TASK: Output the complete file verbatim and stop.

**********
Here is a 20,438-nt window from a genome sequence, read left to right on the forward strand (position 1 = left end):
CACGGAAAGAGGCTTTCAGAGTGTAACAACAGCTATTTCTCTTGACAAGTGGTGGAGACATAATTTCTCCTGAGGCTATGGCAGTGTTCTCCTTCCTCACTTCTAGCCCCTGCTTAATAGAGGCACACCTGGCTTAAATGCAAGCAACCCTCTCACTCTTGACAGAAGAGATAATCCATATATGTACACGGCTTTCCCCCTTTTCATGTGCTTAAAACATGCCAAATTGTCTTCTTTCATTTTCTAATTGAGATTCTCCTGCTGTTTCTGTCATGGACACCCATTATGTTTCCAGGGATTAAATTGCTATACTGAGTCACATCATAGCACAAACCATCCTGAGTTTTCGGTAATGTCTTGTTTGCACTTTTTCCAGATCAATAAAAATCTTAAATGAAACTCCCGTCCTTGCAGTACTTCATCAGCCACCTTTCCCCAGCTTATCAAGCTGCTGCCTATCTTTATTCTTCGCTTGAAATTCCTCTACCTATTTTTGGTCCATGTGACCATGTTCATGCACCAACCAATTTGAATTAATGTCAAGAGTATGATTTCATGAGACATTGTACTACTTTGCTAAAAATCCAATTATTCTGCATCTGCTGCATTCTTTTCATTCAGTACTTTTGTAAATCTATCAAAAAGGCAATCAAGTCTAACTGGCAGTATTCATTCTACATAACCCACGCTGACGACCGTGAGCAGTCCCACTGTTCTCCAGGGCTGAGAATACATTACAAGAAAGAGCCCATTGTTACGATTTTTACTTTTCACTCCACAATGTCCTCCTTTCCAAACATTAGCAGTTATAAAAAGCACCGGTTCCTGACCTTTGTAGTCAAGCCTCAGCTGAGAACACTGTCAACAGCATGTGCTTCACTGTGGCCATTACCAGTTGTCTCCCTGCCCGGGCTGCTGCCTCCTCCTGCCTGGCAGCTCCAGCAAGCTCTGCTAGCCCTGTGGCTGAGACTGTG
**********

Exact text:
Here is a 20,438-nt window from a genome sequence, read left to right on the forward strand (position 1 = left end):
CACGGAAAGAGGCTTTCAGAGTGTAACAACAGCTATTTCTCTTGACAAGTGGTGGAGACATAATTTCTCCTGAGGCTATGGCAGTGTTCTCCTTCCTCACTTCTAGCCCCTGCTTAATAGAGGCACACCTGGCTTAAATGCAAGCAACCCTCTCACTCTTGACAGAAGAGATAATCCATATATGTACACGGCTTTCCCCCTTTTCATGTGCTTAAAACATGCCAAATTGTCTTCTTTCATTTTCTAATTGAGATTCTCCTGCTGTTTCTGTCATGGACACCCATTATGTTTCCAGGGATTAAATTGCTATACTGAGTCACATCATAGCACAAACCATCCTGAGTTTTCGGTAATGTCTTGTTTGCACTTTTTCCAGATCAATAAAAATCTTAAATGAAACTCCCGTCCTTGCAGTACTTCATCAGCCACCTTTCCCCAGCTTATCAAGCTGCTGCCTATCTTTATTCTTCGCTTGAAATTCCTCTACCTATTTTTGGTCCATGTGACCATGTTCATGCACCAACCAATTTGAATTAATGTCAAGAGTATGATTTCATGAGACATTGTACTACTTTGCTAAAAATCCAATTATTCTGCATCTGCTGCATTCTTTTCATTCAGTACTTTTGTAAATCTATCAAAAAGGCAATCAAGTCTAACTGGCAGTATTCATTCTACATAACCCACGCTGACGACCGTGAGCAGTCCCACTGTTCTCCAGGGCTGAGAATACATTACAAGAAAGAGCCCATTGTTACGATTTTTACTTTTCACTCCACAATGTCCTCCTTTCCAAACATTAGCAGTTATAAAAAGCACCGGTTCCTGACCTTTGTAGTCAAGCCTCAGCTGAGAACACTGTCAACAGCATGTGCTTCACTGTGGCCATTACCAGTTGTCTCCCTGCCCGGGCTGCTGCCTCCTCCTGCCTGGCAGCTCCAGCAAGCTCTGCTAGCCCTGTGGCTGAGACTGTG